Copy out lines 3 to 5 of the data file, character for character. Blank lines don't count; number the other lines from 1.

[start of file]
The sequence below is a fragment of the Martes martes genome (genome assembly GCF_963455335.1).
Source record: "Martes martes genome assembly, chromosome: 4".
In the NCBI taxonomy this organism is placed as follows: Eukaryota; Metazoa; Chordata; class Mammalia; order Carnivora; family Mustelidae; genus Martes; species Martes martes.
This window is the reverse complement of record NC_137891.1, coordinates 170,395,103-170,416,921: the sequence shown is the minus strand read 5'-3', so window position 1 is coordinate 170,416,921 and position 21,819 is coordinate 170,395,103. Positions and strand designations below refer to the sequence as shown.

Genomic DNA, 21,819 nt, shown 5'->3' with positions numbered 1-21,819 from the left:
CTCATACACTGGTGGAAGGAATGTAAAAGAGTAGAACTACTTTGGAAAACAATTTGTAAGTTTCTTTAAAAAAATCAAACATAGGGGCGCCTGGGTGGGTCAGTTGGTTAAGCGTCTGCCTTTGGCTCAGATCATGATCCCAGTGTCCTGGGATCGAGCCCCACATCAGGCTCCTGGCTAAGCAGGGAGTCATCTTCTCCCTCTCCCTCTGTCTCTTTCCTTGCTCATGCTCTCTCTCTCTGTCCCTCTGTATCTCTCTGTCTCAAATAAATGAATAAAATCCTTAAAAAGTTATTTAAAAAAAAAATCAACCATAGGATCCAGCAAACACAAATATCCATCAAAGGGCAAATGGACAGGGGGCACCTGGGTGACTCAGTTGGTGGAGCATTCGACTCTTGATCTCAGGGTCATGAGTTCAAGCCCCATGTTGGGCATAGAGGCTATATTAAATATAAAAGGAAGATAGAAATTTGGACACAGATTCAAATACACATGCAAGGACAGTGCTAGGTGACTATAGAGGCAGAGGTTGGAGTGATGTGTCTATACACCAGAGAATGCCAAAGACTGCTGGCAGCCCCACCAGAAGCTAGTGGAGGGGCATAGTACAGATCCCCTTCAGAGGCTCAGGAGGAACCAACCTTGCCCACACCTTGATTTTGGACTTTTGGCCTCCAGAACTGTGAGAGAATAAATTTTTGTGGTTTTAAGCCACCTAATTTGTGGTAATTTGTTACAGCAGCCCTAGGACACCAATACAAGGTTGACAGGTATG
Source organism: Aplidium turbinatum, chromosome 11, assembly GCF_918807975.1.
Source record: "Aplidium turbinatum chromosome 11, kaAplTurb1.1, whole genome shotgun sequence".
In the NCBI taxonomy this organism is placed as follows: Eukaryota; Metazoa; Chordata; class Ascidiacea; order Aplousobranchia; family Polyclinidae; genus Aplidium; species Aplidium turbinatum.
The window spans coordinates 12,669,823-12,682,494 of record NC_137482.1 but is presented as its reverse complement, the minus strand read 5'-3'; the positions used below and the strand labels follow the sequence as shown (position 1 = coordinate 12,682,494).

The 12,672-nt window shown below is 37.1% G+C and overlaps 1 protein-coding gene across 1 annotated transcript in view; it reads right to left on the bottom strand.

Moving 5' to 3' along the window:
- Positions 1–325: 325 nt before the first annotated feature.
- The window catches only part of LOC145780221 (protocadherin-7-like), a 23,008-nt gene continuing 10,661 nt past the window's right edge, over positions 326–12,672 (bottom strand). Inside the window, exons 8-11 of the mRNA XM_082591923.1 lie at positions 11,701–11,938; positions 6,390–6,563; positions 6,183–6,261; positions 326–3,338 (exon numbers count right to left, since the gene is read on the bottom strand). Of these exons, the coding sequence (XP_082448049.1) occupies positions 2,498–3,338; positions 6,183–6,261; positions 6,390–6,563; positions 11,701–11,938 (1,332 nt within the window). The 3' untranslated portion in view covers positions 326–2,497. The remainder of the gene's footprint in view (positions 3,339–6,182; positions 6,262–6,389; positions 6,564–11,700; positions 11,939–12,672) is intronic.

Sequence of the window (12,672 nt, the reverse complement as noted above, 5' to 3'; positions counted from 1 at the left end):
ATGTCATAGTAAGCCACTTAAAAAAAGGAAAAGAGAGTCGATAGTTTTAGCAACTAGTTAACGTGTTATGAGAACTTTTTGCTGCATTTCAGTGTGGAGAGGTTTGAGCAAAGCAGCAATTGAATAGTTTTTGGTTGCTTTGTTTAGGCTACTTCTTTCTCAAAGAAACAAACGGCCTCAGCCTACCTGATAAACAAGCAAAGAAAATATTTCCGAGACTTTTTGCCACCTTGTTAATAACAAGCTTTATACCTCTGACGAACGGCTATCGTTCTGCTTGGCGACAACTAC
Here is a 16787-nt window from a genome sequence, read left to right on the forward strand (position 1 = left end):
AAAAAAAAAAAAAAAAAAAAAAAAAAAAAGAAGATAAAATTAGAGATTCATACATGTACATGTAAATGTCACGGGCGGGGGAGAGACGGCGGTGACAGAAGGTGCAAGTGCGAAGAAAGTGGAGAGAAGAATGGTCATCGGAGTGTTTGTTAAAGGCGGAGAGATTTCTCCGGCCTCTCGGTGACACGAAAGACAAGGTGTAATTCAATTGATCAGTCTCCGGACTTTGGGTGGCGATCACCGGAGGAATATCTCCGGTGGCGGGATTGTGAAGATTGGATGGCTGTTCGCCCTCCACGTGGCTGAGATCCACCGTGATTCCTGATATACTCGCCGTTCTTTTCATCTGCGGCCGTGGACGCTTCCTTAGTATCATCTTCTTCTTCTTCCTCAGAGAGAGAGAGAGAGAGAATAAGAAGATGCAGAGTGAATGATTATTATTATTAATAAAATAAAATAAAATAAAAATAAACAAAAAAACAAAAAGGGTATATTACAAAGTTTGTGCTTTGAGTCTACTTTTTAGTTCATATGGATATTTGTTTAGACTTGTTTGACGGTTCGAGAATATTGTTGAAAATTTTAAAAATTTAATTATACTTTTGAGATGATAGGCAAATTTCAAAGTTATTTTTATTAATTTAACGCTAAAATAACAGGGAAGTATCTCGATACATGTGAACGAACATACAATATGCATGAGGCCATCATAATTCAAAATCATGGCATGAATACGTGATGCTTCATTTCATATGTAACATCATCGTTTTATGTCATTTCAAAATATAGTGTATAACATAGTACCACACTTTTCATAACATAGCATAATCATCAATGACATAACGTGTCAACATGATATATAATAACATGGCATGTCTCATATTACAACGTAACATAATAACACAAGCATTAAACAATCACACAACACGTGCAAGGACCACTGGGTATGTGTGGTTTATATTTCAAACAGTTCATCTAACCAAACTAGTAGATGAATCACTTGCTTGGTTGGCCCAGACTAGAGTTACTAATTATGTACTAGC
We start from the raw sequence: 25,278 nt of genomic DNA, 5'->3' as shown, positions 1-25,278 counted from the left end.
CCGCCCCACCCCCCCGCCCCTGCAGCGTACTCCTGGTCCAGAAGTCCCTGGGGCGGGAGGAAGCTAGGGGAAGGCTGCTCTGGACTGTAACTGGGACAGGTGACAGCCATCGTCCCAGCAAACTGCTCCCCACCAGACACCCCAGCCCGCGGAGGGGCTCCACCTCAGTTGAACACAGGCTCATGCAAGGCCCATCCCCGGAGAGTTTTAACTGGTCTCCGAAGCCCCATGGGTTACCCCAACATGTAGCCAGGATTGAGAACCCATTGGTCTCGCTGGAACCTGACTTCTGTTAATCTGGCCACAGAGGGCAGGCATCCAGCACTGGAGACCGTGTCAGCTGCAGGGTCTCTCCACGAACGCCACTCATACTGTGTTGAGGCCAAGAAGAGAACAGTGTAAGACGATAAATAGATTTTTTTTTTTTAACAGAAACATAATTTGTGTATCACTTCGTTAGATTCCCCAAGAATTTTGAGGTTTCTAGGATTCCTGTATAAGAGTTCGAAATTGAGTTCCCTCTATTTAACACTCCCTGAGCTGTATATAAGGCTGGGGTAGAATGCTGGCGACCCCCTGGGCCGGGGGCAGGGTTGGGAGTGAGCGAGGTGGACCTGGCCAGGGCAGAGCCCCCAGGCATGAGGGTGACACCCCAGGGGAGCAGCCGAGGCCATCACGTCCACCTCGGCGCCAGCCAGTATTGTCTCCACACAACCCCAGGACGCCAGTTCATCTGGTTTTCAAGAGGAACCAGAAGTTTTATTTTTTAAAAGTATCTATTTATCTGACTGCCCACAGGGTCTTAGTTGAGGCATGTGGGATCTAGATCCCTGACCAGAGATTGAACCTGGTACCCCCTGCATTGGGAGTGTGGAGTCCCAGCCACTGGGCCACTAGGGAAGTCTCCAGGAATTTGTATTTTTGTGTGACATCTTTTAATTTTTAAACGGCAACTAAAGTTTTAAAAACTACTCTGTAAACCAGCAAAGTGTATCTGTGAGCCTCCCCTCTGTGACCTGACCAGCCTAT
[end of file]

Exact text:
In the NCBI taxonomy this organism is placed as follows: Eukaryota; Metazoa; Chordata; class Mammalia; order Carnivora; family Mustelidae; genus Martes; species Martes martes.
This window is the reverse complement of record NC_137891.1, coordinates 170,395,103-170,416,921: the sequence shown is the minus strand read 5'-3', so window position 1 is coordinate 170,416,921 and position 21,819 is coordinate 170,395,103. Positions and strand designations below refer to the sequence as shown.

Genomic DNA, 21,819 nt, shown 5'->3' with positions numbered 1-21,819 from the left: